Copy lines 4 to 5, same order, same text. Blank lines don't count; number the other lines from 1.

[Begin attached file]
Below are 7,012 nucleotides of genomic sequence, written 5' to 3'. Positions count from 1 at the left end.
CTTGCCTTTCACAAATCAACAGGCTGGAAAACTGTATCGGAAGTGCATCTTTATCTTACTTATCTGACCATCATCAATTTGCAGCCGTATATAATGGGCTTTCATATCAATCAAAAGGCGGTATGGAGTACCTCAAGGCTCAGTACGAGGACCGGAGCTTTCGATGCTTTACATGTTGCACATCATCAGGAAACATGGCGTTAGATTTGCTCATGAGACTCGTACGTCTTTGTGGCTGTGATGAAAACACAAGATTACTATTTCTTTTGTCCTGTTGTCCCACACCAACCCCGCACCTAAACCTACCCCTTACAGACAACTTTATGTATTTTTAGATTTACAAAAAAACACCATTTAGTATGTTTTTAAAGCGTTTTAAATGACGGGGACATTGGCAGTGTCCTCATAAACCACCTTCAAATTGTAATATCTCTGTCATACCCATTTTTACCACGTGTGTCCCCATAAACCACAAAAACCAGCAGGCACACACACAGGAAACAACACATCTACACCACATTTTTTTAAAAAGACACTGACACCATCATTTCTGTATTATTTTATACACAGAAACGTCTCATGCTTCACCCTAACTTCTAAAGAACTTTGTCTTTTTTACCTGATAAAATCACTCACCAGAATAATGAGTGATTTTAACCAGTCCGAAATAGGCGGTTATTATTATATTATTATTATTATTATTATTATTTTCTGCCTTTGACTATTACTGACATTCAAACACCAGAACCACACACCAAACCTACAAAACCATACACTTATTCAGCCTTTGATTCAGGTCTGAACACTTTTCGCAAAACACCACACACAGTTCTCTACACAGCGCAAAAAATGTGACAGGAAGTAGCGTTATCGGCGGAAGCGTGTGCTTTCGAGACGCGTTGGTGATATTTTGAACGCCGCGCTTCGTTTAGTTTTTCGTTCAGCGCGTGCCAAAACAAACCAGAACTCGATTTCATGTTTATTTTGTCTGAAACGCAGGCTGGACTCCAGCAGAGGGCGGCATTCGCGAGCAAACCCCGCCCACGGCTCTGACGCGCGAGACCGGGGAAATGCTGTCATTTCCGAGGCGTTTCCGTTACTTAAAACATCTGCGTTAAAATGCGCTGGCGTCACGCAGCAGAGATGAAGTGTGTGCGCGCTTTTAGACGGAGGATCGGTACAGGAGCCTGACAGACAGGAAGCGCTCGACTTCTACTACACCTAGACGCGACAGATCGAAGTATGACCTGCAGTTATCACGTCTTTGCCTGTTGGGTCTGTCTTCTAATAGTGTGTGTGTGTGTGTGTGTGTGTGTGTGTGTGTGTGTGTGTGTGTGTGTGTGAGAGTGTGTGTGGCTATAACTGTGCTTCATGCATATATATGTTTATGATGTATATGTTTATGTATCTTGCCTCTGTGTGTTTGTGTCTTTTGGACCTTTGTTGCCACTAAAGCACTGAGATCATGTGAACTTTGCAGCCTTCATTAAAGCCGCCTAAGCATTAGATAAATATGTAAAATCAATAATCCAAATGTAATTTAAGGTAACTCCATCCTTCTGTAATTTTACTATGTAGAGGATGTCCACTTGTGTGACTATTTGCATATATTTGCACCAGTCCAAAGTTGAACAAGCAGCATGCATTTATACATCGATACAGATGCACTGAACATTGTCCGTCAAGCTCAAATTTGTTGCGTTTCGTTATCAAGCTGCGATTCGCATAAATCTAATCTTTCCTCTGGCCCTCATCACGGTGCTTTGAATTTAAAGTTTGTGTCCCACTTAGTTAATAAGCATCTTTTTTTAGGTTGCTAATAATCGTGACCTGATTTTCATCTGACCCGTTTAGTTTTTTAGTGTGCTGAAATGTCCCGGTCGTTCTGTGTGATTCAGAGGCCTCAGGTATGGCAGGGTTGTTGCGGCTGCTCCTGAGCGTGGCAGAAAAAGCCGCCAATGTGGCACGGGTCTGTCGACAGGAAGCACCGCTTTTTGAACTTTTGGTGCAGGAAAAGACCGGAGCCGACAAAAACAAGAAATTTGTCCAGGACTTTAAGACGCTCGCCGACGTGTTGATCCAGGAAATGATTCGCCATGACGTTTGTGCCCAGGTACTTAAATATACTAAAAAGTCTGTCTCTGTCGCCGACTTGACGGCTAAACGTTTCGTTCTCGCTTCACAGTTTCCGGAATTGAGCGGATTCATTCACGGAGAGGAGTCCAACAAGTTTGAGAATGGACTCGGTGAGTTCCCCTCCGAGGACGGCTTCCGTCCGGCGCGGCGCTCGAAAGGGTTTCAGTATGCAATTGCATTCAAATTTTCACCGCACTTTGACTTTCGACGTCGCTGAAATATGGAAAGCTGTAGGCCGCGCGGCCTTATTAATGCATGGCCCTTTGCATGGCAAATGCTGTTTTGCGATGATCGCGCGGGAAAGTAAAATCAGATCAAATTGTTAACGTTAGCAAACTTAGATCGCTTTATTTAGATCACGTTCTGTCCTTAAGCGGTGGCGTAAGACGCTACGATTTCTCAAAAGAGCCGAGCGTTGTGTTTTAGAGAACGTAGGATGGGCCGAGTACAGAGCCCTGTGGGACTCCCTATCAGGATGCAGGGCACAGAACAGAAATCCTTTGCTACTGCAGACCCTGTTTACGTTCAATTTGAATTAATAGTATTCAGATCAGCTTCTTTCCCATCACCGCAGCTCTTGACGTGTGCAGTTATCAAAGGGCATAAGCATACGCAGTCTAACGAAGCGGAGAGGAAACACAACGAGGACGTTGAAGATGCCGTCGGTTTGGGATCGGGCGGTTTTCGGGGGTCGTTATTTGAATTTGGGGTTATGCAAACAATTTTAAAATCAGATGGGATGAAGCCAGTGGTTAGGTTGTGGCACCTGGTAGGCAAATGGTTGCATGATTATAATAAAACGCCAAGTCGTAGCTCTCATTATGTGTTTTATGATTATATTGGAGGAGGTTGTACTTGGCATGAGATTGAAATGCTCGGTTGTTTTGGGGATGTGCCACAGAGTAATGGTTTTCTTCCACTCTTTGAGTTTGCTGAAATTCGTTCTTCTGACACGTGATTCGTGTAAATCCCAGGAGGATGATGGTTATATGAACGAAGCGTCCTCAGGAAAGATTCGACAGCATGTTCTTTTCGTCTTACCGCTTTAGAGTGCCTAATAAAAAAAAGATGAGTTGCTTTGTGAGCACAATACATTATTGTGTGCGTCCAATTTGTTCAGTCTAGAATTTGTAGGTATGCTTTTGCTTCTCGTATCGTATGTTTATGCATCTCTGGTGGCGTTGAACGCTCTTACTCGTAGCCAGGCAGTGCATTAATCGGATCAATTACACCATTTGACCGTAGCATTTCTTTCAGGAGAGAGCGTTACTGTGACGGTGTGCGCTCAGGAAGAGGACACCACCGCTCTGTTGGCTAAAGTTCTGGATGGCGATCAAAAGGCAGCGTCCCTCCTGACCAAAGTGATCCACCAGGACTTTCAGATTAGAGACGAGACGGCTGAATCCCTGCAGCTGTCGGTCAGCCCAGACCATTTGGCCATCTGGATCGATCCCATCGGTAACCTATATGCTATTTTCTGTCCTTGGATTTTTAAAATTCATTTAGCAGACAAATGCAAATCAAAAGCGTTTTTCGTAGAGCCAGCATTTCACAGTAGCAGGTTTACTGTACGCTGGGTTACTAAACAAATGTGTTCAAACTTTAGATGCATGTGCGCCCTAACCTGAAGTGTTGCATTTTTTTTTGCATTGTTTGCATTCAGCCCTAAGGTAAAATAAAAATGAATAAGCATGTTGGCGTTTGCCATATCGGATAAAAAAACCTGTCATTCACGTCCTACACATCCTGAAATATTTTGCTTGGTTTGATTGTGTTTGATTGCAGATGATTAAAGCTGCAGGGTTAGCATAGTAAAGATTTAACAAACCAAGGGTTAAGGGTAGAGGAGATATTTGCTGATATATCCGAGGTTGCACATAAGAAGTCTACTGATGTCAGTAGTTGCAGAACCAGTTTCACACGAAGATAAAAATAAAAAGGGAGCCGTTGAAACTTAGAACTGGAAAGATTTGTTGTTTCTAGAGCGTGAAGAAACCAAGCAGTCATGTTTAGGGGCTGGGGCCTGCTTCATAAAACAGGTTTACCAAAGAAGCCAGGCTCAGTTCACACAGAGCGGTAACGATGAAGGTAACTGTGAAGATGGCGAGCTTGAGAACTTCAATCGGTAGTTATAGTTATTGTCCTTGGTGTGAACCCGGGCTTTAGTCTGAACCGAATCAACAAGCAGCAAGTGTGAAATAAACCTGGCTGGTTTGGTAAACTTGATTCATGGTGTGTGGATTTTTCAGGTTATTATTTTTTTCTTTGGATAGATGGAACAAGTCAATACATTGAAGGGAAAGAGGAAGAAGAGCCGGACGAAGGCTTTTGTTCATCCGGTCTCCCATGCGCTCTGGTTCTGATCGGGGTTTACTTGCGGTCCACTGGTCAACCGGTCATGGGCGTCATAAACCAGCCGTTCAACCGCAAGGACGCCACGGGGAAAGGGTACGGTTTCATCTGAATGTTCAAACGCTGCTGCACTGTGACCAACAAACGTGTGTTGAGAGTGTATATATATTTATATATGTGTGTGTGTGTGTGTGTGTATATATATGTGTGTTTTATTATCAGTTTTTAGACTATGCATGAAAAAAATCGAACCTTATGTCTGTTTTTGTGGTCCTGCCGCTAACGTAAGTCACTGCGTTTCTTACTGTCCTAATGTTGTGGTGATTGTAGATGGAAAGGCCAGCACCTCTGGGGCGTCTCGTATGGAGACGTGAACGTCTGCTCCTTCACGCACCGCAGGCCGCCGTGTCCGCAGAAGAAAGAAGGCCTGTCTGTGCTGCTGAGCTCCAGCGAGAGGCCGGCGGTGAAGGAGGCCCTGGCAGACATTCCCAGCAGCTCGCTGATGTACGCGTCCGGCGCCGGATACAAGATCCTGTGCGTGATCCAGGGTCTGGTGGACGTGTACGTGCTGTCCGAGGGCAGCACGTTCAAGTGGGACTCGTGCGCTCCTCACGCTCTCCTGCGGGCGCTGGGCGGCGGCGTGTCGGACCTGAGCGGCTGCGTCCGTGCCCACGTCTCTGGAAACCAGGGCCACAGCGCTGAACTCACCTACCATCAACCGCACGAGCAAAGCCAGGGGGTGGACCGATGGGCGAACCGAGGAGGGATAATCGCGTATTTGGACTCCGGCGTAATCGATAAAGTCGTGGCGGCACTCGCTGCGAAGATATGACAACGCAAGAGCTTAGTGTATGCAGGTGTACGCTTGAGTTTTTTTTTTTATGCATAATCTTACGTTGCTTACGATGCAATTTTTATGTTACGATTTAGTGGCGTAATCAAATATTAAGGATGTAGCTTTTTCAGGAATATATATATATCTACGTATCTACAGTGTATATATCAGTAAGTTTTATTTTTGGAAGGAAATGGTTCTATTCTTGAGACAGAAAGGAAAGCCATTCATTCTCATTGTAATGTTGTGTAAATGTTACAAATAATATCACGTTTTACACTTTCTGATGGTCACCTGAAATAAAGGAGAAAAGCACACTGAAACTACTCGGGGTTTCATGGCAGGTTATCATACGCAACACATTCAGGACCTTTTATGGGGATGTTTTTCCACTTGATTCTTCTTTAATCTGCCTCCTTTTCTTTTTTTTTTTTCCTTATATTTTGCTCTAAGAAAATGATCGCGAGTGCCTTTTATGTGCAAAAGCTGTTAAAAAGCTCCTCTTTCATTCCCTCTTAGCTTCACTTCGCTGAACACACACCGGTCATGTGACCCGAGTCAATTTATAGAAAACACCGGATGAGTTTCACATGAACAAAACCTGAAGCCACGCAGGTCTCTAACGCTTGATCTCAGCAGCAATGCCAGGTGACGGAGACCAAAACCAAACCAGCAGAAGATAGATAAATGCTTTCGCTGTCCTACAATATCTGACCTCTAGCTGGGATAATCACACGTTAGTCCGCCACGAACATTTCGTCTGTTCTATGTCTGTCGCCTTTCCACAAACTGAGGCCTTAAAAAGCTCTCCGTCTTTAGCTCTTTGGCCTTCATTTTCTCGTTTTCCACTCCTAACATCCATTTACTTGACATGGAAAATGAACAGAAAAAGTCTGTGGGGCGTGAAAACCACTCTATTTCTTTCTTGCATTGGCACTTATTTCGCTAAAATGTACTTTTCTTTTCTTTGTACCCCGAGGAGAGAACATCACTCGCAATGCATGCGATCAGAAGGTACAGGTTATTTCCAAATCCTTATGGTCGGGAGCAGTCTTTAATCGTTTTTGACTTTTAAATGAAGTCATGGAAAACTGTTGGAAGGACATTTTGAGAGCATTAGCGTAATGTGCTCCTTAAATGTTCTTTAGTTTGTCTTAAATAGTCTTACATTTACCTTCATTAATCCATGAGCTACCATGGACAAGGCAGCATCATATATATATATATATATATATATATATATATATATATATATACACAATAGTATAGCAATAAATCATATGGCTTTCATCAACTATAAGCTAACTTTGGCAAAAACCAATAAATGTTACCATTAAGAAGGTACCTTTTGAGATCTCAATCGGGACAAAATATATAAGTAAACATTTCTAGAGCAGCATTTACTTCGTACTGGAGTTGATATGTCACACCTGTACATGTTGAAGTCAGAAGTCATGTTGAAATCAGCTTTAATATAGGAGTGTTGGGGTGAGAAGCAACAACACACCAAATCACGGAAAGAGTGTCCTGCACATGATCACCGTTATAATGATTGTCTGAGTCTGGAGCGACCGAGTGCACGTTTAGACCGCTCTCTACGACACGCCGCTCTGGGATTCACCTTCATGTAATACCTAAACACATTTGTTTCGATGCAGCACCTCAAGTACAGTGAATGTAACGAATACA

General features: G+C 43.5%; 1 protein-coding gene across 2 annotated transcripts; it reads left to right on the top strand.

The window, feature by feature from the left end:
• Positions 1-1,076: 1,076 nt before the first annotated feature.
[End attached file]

The window, feature by feature from the left end:
• Positions 1-1,076: 1,076 nt before the first annotated feature.